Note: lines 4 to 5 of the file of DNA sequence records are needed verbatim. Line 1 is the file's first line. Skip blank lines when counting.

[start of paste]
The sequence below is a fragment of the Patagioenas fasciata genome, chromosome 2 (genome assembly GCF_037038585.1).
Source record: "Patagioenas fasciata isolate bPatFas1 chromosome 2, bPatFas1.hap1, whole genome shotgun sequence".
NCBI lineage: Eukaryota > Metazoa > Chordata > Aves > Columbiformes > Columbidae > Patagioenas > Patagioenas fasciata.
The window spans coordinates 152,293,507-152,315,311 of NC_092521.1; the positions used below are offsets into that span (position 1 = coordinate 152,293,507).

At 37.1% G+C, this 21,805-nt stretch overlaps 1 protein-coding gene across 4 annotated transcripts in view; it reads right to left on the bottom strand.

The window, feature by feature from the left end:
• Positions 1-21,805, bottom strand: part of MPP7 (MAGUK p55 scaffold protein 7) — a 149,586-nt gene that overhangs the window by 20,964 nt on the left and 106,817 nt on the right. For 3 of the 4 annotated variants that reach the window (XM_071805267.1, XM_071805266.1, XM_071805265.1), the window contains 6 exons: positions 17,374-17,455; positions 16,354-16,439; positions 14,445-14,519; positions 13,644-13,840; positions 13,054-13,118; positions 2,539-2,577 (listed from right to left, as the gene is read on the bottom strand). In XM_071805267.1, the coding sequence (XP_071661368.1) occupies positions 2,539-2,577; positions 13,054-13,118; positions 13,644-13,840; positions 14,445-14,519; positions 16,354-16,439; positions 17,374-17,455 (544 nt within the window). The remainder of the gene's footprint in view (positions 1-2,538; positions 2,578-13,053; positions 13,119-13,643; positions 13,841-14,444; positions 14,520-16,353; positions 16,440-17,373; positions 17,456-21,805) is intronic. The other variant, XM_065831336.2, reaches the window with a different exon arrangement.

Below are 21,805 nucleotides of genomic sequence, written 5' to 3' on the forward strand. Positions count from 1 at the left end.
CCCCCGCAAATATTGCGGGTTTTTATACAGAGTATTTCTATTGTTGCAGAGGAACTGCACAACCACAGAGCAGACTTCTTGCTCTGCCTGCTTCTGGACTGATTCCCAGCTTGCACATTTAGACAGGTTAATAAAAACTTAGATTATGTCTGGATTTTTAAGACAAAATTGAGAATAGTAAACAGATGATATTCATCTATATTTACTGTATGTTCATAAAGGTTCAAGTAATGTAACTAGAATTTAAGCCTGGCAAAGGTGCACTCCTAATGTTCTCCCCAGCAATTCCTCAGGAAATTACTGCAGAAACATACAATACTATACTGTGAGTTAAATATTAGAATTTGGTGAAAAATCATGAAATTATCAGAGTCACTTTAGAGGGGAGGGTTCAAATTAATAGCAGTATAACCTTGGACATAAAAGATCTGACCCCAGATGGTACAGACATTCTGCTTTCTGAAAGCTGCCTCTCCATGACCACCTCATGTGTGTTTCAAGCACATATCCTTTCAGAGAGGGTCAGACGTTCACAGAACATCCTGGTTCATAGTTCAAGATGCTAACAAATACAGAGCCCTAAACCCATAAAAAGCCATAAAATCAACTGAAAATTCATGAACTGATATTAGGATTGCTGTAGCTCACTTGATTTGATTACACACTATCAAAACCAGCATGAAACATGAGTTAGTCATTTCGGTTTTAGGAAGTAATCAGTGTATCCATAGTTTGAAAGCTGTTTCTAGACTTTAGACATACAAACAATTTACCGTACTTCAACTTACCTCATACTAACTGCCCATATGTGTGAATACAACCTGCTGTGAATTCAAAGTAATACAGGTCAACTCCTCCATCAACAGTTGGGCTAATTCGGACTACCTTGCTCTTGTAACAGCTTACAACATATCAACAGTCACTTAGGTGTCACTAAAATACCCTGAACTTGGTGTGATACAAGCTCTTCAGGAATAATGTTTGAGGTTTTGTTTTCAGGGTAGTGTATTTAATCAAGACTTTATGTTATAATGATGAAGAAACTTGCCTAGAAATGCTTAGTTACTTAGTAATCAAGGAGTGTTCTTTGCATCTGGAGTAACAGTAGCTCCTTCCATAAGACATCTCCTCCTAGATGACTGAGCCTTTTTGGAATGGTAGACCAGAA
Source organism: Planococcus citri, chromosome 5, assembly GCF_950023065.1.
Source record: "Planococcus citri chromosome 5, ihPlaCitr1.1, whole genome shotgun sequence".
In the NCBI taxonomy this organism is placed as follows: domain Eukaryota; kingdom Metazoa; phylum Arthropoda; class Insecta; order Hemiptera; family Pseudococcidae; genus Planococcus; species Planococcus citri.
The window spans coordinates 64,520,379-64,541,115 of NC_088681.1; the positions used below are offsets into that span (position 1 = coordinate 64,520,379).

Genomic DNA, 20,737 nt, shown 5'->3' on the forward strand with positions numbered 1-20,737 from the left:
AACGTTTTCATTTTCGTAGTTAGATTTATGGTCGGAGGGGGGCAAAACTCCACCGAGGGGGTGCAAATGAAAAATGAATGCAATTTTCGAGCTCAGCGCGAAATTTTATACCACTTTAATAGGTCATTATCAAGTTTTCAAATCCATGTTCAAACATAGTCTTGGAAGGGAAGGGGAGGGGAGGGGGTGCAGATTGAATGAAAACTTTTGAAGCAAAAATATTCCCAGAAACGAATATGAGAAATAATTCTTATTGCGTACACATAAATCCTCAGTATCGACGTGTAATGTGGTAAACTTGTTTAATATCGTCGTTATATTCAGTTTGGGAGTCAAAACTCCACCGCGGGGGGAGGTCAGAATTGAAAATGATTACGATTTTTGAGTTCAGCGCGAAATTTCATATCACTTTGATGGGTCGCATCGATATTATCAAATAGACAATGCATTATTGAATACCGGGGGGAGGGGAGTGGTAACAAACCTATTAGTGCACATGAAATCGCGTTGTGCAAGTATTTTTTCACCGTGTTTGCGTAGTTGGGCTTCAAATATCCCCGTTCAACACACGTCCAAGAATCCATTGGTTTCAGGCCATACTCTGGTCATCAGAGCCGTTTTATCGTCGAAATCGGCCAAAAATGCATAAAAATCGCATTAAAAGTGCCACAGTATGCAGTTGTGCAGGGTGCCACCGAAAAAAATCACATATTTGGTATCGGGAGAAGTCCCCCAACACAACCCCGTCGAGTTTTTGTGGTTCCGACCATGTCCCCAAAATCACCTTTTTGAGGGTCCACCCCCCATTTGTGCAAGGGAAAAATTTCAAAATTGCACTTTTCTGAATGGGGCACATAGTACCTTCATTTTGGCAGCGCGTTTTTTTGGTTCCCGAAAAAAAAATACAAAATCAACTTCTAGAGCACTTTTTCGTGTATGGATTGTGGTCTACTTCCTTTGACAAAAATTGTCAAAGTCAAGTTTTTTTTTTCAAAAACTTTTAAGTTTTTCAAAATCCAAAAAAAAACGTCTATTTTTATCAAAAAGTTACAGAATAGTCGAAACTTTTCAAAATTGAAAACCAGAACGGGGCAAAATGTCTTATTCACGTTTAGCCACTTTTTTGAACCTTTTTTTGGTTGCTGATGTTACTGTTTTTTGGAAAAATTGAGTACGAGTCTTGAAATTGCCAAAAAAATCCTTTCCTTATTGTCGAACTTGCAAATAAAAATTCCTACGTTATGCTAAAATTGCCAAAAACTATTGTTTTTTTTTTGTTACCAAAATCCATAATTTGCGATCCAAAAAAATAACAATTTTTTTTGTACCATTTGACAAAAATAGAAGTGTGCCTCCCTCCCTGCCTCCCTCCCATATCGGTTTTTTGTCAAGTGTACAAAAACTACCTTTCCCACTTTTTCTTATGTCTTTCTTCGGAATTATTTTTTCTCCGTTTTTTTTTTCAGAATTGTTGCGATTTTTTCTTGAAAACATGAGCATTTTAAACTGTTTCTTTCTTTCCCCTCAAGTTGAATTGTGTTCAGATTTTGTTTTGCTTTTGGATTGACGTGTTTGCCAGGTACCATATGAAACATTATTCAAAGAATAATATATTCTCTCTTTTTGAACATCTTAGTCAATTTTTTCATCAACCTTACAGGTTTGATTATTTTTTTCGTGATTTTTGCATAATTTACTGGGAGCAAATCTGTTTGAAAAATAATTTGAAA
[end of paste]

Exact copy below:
The window spans coordinates 152,293,507-152,315,311 of NC_092521.1; the positions used below are offsets into that span (position 1 = coordinate 152,293,507).

At 37.1% G+C, this 21,805-nt stretch overlaps 1 protein-coding gene across 4 annotated transcripts in view; it reads right to left on the bottom strand.